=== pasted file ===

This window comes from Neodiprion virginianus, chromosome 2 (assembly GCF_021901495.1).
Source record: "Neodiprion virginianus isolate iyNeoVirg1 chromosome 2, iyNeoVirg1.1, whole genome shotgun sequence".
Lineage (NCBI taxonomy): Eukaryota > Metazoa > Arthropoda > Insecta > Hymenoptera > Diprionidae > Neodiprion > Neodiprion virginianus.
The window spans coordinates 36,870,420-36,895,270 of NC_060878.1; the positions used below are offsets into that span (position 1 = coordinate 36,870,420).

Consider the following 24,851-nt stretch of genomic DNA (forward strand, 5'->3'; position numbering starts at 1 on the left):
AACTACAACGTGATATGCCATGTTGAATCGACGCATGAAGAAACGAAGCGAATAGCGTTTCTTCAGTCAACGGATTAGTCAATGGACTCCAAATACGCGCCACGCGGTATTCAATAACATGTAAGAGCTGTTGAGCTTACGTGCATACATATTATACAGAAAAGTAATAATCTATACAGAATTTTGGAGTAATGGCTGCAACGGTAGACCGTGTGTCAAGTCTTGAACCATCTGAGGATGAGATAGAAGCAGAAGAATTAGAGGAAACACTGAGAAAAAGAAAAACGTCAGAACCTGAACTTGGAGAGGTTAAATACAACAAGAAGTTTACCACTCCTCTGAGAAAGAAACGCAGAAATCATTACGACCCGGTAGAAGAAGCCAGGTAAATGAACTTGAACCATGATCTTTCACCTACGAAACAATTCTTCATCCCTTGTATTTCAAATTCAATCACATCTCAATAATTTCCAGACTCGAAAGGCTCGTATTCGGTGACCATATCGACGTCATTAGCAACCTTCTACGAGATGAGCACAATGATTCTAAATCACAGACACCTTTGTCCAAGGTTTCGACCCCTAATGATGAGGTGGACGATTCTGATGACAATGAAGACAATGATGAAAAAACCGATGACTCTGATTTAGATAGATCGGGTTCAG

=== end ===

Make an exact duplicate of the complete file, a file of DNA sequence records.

This window comes from Neodiprion virginianus, chromosome 2 (assembly GCF_021901495.1).
Source record: "Neodiprion virginianus isolate iyNeoVirg1 chromosome 2, iyNeoVirg1.1, whole genome shotgun sequence".
Lineage (NCBI taxonomy): Eukaryota > Metazoa > Arthropoda > Insecta > Hymenoptera > Diprionidae > Neodiprion > Neodiprion virginianus.
The window spans coordinates 36,870,420-36,895,270 of NC_060878.1; the positions used below are offsets into that span (position 1 = coordinate 36,870,420).

Consider the following 24,851-nt stretch of genomic DNA (forward strand, 5'->3'; position numbering starts at 1 on the left):
AACTACAACGTGATATGCCATGTTGAATCGACGCATGAAGAAACGAAGCGAATAGCGTTTCTTCAGTCAACGGATTAGTCAATGGACTCCAAATACGCGCCACGCGGTATTCAATAACATGTAAGAGCTGTTGAGCTTACGTGCATACATATTATACAGAAAAGTAATAATCTATACAGAATTTTGGAGTAATGGCTGCAACGGTAGACCGTGTGTCAAGTCTTGAACCATCTGAGGATGAGATAGAAGCAGAAGAATTAGAGGAAACACTGAGAAAAAGAAAAACGTCAGAACCTGAACTTGGAGAGGTTAAATACAACAAGAAGTTTACCACTCCTCTGAGAAAGAAACGCAGAAATCATTACGACCCGGTAGAAGAAGCCAGGTAAATGAACTTGAACCATGATCTTTCACCTACGAAACAATTCTTCATCCCTTGTATTTCAAATTCAATCACATCTCAATAATTTCCAGACTCGAAAGGCTCGTATTCGGTGACCATATCGACGTCATTAGCAACCTTCTACGAGATGAGCACAATGATTCTAAATCACAGACACCTTTGTCCAAGGTTTCGACCCCTAATGATGAGGTGGACGATTCTGATGACAATGAAGACAATGATGAAAAAACCGATGACTCTGATTTAGATAGATCGGGTTCAG